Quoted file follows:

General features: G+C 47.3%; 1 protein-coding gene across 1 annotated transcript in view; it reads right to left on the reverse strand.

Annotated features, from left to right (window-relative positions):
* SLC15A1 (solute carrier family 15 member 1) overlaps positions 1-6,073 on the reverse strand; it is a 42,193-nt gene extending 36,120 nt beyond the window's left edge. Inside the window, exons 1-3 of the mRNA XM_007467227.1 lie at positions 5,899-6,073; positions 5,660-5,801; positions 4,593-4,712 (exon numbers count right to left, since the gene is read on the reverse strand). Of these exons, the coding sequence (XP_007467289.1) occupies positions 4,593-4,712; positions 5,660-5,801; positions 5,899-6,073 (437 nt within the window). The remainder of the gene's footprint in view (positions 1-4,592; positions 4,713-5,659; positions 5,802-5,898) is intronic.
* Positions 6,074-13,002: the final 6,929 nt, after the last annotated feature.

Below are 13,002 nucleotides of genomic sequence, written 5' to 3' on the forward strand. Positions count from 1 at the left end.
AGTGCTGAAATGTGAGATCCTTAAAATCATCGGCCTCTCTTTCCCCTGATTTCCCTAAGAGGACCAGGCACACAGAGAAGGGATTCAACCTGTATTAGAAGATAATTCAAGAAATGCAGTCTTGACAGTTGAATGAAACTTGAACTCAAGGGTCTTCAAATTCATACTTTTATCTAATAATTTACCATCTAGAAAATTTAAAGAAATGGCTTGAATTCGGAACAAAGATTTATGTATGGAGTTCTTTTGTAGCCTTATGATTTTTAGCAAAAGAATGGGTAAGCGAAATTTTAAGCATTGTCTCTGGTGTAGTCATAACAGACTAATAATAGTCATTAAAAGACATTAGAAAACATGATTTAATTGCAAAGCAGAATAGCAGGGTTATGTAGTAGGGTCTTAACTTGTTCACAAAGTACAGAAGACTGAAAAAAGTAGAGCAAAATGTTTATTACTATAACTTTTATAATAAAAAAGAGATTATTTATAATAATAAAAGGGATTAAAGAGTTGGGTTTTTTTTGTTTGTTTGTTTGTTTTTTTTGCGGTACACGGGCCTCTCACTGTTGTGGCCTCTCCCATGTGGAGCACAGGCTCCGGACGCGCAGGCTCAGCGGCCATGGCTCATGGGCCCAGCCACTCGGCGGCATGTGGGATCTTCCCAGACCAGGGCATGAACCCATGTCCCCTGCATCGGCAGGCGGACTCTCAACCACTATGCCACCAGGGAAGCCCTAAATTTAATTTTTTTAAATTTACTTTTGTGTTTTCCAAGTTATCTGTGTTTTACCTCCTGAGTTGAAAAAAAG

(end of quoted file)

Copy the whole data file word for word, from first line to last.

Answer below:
General features: G+C 47.3%; 1 protein-coding gene across 1 annotated transcript in view; it reads right to left on the reverse strand.

Annotated features, from left to right (window-relative positions):
* SLC15A1 (solute carrier family 15 member 1) overlaps positions 1-6,073 on the reverse strand; it is a 42,193-nt gene extending 36,120 nt beyond the window's left edge. Inside the window, exons 1-3 of the mRNA XM_007467227.1 lie at positions 5,899-6,073; positions 5,660-5,801; positions 4,593-4,712 (exon numbers count right to left, since the gene is read on the reverse strand). Of these exons, the coding sequence (XP_007467289.1) occupies positions 4,593-4,712; positions 5,660-5,801; positions 5,899-6,073 (437 nt within the window). The remainder of the gene's footprint in view (positions 1-4,592; positions 4,713-5,659; positions 5,802-5,898) is intronic.
* Positions 6,074-13,002: the final 6,929 nt, after the last annotated feature.

Below are 13,002 nucleotides of genomic sequence, written 5' to 3' on the forward strand. Positions count from 1 at the left end.
AGTGCTGAAATGTGAGATCCTTAAAATCATCGGCCTCTCTTTCCCCTGATTTCCCTAAGAGGACCAGGCACACAGAGAAGGGATTCAACCTGTATTAGAAGATAATTCAAGAAATGCAGTCTTGACAGTTGAATGAAACTTGAACTCAAGGGTCTTCAAATTCATACTTTTATCTAATAATTTACCATCTAGAAAATTTAAAGAAATGGCTTGAATTCGGAACAAAGATTTATGTATGGAGTTCTTTTGTAGCCTTATGATTTTTAGCAAAAGAATGGGTAAGCGAAATTTTAAGCATTGTCTCTGGTGTAGTCATAACAGACTAATAATAGTCATTAAAAGACATTAGAAAACATGATTTAATTGCAAAGCAGAATAGCAGGGTTATGTAGTAGGGTCTTAACTTGTTCACAAAGTACAGAAGACTGAAAAAAGTAGAGCAAAATGTTTATTACTATAACTTTTATAATAAAAAAGAGATTATTTATAATAATAAAAGGGATTAAAGAGTTGGGTTTTTTTTGTTTGTTTGTTTGTTTTTTTTGCGGTACACGGGCCTCTCACTGTTGTGGCCTCTCCCATGTGGAGCACAGGCTCCGGACGCGCAGGCTCAGCGGCCATGGCTCATGGGCCCAGCCACTCGGCGGCATGTGGGATCTTCCCAGACCAGGGCATGAACCCATGTCCCCTGCATCGGCAGGCGGACTCTCAACCACTATGCCACCAGGGAAGCCCTAAATTTAATTTTTTTAAATTTACTTTTGTGTTTTCCAAGTTATCTGTGTTTTACCTCCTGAGTTGAAAAAAAG